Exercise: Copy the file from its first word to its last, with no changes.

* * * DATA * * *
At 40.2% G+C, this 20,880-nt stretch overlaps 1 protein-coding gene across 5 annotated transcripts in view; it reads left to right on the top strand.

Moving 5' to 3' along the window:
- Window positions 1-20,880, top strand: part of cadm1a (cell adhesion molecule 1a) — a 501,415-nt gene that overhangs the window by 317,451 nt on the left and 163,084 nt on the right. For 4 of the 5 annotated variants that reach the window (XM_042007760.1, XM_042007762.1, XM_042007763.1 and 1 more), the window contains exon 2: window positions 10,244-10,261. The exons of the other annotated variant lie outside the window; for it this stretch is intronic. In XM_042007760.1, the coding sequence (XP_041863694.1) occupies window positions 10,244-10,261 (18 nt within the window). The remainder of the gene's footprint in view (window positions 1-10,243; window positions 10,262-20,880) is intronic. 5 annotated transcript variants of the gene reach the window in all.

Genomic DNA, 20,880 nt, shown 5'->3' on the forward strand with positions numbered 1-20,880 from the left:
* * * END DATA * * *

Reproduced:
At 40.2% G+C, this 20,880-nt stretch overlaps 1 protein-coding gene across 5 annotated transcripts in view; it reads left to right on the top strand.

Moving 5' to 3' along the window:
- Window positions 1-20,880, top strand: part of cadm1a (cell adhesion molecule 1a) — a 501,415-nt gene that overhangs the window by 317,451 nt on the left and 163,084 nt on the right. For 4 of the 5 annotated variants that reach the window (XM_042007760.1, XM_042007762.1, XM_042007763.1 and 1 more), the window contains exon 2: window positions 10,244-10,261. The exons of the other annotated variant lie outside the window; for it this stretch is intronic. In XM_042007760.1, the coding sequence (XP_041863694.1) occupies window positions 10,244-10,261 (18 nt within the window). The remainder of the gene's footprint in view (window positions 1-10,243; window positions 10,262-20,880) is intronic. 5 annotated transcript variants of the gene reach the window in all.

Genomic DNA, 20,880 nt, shown 5'->3' on the forward strand with positions numbered 1-20,880 from the left: